E3 2016: Take a Seat and Partake in a Game of Gwent
CD Projekt Red unleashed a smash hit on the gaming world in 2015 with The Witcher 3: Wild Hunt; its gigantic world providing hundreds of hours of entertainment to many an adventure seeking player. However, with all of that grand questing came a mini-game that some players enjoyed more than the game itself, a small tavern card game called Gwent. This game was so popular fans begged the developer to make it its own game, and at E3 2016 CDPR announced that it was happy to oblige. Do not think this is simply a rehash of the same in-game experience as its own release however, as Gwent will potentially absorb just as many hours from its players as Wild Hunt.
The object of Gwent for those who avoided it is to build a stronger army than the opponent using a deck of cards containing soldiers, spells, and more. The game takes place through three rounds, but the same 10 cards drawn in the beginning must be used for the entire game. There’s no beginning of turn draw, no discard at the end of a turn: the first hand could be the only cards you see for the entire game.
The board is split into three rows: Close Combat, Ranged Weapon, and Siege, and the units drawn from the player’s deck each have a row and numeric value assigned to them. After each round the numeric values of the cards are totaled with any bonuses that may be live factored in, one player is declared the winner, and the board clears in anticipation of round two. This strange approach takes the focus away from the cards being played and applies it to the player holding the cards. A successful Gwent player will have a poker face as strong as the army he’s trying to build, as deception is key to victory.
The standalone Gwent experience expands greatly on the mini-game, with each card retooled for a more competitive game. Themed decks from Witcher 3 return with the same strategies they employed before, like how Northern Realms cards are heavy on Siege while the Monsters are more likely to contain Close Combat rules. However, the abilities imbued on each card are enhanced to support this new and fuller experience. For example, the Muster ability previously allowed some units to stay on the battlefield between rounds, but other cards on the field may enhance or hamper that ability before scores can be tallied.
To the non-Witcher fan this may seem like hullabaloo --- as if it's strange for a legion of fans to get excited over a revamping of a Witcher 3 side mission --- but CD Projekt Red is going the extra mile to ensure that Gwent is of equal quality. Between card matches are fully realized stories from the Witcher universe starring many of the original characters and voice cast members, including Geralt of Rivia and his voice actor Doug Cockle. The player’s band of heroes will travel through many different worlds while exploring, finding new cards for Gwent decks and experiencing brand new stories. The developer is quick to clarify that this is not a continuation of The Witcher 3, as the game’s primary narrative designer Mateusz Tomaszkiewicz explained, "You can expect to meet characters from the games and the books, but Gwent is an expansion of the lore and not a direct continuation of Wild Hunt.”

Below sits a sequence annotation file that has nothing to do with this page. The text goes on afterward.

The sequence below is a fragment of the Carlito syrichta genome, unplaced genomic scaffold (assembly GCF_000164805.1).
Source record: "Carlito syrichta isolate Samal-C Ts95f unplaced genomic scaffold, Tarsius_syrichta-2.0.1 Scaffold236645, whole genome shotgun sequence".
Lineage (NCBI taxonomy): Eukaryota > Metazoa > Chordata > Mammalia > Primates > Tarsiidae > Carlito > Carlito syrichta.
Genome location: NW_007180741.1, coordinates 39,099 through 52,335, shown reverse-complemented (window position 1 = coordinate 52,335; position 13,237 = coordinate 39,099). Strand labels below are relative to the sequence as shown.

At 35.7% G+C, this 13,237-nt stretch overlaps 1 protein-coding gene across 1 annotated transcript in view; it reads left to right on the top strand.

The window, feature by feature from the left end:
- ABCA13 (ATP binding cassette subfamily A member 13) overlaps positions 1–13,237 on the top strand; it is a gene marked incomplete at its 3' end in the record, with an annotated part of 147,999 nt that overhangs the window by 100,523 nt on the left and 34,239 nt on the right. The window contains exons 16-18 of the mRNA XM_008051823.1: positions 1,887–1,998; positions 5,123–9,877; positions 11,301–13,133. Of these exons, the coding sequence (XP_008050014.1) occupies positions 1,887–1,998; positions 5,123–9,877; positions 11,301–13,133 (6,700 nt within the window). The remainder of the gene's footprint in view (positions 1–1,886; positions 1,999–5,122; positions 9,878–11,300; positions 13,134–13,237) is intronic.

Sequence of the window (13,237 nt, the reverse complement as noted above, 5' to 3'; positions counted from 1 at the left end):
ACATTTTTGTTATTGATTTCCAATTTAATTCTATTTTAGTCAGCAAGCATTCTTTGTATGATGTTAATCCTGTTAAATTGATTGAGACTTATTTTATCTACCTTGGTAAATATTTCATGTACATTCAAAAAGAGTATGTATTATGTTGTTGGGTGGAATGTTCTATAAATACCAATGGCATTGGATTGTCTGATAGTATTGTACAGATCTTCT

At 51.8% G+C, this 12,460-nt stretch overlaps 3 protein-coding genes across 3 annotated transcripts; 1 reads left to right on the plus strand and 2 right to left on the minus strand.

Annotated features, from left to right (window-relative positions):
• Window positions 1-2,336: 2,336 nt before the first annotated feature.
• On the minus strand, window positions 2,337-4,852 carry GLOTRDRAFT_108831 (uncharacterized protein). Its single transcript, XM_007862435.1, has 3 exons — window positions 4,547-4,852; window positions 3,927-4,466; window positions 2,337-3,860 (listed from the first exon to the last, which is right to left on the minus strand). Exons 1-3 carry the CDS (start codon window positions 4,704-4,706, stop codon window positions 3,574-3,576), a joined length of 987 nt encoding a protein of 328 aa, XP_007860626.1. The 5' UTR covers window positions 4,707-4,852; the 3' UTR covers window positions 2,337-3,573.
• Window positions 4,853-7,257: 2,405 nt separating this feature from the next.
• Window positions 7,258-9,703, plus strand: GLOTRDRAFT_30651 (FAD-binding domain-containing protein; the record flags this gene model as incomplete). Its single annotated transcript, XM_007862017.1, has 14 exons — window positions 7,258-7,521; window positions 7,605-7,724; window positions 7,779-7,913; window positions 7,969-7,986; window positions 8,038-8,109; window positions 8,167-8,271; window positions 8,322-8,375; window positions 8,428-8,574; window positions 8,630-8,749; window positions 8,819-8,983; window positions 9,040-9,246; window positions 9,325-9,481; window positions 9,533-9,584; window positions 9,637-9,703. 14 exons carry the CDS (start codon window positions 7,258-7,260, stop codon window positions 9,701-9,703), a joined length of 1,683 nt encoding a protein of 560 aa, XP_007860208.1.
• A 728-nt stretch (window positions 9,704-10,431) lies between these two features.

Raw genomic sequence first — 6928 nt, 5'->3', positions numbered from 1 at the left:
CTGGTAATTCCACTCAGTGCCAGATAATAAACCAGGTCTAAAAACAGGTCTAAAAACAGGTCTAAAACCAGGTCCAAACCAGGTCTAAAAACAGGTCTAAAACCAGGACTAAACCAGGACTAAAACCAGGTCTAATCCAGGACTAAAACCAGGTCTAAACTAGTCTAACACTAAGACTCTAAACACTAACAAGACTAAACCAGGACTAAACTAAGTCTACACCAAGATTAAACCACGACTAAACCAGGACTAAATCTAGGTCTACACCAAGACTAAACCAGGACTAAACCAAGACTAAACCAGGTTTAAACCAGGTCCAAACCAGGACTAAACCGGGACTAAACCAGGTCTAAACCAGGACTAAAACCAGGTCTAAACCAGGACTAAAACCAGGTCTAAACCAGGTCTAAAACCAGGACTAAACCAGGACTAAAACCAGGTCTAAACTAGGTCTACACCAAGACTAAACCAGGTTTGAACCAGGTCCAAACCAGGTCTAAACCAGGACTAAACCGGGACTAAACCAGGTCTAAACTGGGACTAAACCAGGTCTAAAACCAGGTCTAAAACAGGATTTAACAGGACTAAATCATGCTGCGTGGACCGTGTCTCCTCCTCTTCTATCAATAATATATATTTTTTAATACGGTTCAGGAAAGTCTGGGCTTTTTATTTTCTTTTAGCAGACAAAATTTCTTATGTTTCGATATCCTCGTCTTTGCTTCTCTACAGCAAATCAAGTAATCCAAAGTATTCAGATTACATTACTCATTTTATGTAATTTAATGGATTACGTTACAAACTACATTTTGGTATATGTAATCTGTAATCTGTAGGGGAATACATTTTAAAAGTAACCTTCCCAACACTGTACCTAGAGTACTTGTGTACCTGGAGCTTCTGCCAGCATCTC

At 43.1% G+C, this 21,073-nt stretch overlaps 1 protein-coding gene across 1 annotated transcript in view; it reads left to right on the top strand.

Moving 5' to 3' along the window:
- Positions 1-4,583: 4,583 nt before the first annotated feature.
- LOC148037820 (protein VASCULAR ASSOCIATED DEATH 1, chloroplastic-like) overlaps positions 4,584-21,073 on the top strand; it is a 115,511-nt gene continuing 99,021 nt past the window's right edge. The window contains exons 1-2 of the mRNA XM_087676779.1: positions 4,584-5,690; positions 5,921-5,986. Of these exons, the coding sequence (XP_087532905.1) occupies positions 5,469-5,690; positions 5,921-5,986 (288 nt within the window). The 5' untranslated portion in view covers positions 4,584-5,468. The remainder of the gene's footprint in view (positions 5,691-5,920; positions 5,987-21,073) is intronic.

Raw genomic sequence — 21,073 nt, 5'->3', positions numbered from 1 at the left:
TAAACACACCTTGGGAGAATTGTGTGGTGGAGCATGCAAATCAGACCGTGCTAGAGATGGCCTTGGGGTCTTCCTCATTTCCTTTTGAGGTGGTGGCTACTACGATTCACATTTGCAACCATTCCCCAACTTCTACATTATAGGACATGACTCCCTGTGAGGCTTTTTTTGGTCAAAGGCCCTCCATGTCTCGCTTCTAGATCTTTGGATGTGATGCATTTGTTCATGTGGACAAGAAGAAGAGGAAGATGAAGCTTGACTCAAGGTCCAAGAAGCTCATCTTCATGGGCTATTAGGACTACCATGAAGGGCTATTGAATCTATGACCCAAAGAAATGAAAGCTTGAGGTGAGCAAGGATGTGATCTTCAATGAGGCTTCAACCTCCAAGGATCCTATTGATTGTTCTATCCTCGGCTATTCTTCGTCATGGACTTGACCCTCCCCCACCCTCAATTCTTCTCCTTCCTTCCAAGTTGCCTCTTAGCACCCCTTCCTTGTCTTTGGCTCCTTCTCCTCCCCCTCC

How challenging is it to bring a small subsection of a massive game to life with full Witcher storylines? Tomaszkiewicz answered, “This is a totally different style of narrative than we would do for The Witcher, because it’s not just from the perspective of one character like Geralt. It’s more from the broad perspective of a leader building and managing an army. Also, opponents can prepare for you the player: before in the Witcher you could just run up to an enemy and attack, but in this case we have to justify each battle because it’s two armies. Why are you fighting a group of monsters in this card game? We have to answer those questions, and it’s certainly a challenge but it’s an exciting one.”
In my trial match of Gwent, the first one I’ve admittedly ever played, I did not know about the three round format and watched as I used all of my cards in the first round and lost to my opponent in round three. I can only hope that the lack of explanation of the core rules of the game was only for this demo and its assumption that everyone trying it is familiar with Gwent, as I believe a lot of players will be lost to Gwent if the game doesn’t take the time to cultivate new talent by teaching them how to play.
Witcher 3 fans will clearly be happy that Gwent is coming via its own release, as the new storylines and hundreds of cards will keep the Witcher faithful playing for a while. Non-Witcher and non-card game players might have a rough entry point if the game doesn’t do a better job of explaining itself, but with a simple tutorial mode that issue is gone forever. Gwent will certainly be one to watch for when it debuts later this year.
Gwent will be available for Xbox One, PlayStation 4, and PC later on in 2016.